How Europe beat the financial crisis – and the risks it still faces

Moscovici Greece 2018

Pierre Moscovici, Member of the EC in charge of Economic and Financial Affairs, Taxation and Customs visit to Athens. © European Union , 2018 / Photo: Yorgos Karahalis.

This article is brought to you based on the strategic cooperation of The European Sting with the World Economic Forum.

Author: Kalin Anev Janse, Secretary General, European Stability Mechanism (ESM)

Ten years after the financial crisis, what is the most important news for me, coming from the other side of the channel?

It is that Europe is booming – and particularly, the euro area economy.

This impressive comeback is no coincidence. It involved a lot of hard work by many players. And before we turn to today’s bubbles and risks, I want to remind you of the fundamentals we built over the last years that underpin today’s success.

I met some 150 of our investors over the last year, all over the world. Increasingly, they see Europe as a safe haven. This has partly to do with the political uncertainties in the US and UK, but the main reason is the political achievements in the euro area. For those of you on Twitter, hashtag #EUROBOOM is still relevant.

So, what did Europe do?

Firstly, euro area countries implemented massive reform efforts. Some of the countries that received financial assistance from the European Financial Stability Facility (EFSF)/European Stability Mechanism (ESM), such as Spain and Ireland, have among the highest growth rates in Europe today.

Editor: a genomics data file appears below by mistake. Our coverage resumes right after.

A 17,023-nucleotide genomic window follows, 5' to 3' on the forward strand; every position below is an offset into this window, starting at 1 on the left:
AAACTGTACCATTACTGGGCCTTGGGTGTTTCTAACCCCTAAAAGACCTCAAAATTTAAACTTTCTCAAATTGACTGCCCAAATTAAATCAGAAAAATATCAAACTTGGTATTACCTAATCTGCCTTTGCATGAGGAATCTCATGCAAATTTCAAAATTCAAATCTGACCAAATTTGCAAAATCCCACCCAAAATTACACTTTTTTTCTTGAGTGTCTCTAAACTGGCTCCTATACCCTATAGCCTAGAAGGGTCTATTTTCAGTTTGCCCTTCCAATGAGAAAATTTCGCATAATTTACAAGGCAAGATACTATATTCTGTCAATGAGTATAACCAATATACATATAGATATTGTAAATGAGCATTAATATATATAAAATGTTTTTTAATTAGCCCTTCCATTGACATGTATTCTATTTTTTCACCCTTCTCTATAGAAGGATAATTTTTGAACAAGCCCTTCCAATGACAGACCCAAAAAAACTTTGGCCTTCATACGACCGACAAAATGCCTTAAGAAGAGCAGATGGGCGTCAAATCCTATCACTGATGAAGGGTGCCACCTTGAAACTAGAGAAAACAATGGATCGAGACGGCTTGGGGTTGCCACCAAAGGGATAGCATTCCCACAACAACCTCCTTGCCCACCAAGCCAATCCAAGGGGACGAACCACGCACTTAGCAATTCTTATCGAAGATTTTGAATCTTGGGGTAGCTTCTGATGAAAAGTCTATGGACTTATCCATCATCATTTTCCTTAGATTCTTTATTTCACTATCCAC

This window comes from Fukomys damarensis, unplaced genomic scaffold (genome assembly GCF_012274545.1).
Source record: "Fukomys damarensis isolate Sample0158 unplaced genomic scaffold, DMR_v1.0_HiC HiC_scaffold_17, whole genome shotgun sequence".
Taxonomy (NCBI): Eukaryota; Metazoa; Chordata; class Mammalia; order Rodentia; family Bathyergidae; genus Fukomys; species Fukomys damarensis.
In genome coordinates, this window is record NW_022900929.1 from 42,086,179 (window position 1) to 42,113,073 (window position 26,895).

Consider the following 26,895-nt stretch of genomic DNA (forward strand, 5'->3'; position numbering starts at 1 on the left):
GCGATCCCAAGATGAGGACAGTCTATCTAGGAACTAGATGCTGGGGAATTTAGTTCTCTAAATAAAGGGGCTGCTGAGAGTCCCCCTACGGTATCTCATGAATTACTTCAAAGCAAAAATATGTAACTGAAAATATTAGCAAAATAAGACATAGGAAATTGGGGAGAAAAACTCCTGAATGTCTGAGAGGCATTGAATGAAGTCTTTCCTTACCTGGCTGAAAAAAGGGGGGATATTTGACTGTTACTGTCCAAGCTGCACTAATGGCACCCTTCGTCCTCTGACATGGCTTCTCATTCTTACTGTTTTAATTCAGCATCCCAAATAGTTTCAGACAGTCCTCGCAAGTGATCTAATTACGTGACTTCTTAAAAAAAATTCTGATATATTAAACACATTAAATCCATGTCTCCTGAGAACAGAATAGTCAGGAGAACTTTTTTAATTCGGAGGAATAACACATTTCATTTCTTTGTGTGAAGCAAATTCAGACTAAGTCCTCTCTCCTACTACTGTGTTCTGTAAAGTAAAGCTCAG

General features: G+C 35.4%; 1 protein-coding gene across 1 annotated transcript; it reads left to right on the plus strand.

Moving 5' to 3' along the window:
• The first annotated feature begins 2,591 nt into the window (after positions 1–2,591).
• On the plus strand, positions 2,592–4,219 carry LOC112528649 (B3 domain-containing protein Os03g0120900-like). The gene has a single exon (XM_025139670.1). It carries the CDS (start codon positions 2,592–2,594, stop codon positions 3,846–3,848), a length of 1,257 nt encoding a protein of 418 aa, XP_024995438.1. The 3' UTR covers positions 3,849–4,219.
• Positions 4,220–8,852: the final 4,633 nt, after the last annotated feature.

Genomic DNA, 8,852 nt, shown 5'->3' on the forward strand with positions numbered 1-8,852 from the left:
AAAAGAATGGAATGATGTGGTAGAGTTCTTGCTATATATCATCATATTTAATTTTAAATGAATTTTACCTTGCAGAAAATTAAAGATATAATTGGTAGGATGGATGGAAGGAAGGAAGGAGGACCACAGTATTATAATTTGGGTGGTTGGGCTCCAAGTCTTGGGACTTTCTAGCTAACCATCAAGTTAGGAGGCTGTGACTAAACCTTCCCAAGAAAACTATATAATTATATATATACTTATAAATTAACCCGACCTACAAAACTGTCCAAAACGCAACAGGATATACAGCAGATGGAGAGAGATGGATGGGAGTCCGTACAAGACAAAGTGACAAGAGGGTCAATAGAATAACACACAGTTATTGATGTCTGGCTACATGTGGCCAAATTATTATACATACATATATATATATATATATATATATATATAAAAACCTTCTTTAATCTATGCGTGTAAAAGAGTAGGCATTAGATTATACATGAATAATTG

European Commission: Winter 2018 Interim Economic Forecast
Image: European Commission: Winter 2018 Interim Economic Forecast

Secondly, the unorthodox policy measures by the ECB played a key role. Also on the list is the closer economic policy coordination between the euro area counties. This makes it harder to repeat the mistakes that led to the crisis. Next are the first two pillars of Banking Union – the Single Supervisory Mechanism, which now oversees the 130 systemically important banks at the European level, and the Single Resolution Board, which was set up to wind down failing banks across Europe.

Last but not least, the ESM, my institution, serves as a rescue mechanism for euro area countries that have lost market access. We were not there at the beginning of the crisis, but the ESM is a permanent institution, so we will be ready to fight the next crisis when it comes.

We have disbursed a total of €279 billion to programme countries. Funding these programmes has made us a key market player: we have issued more than 100 benchmark bonds and 130 bills over the last seven years.

These achievements would have been unthinkable only a few years back, but, as a result, the euro area economy is now back on track and rapidly growing again. The reduction in political risk after the French elections last year certainly supported this recovery.

Today’s risks

Understanding how we dealt with the last crisis is important also for thinking about today’s risks. In my view, there are three main sources of risk: cyclical risk, complacency, and new icebergs.

So, cyclical risk first.

The euro area economy grew 2.4% last year and is due to grow 2.3% this year. This is well above the potential, so at a certain moment growth will slow down.

Some countries, like Germany and the Netherlands, may already be close to moving to full employment. At the same time, asset prices – like stocks, alternative investments, and real estate – are at record highs.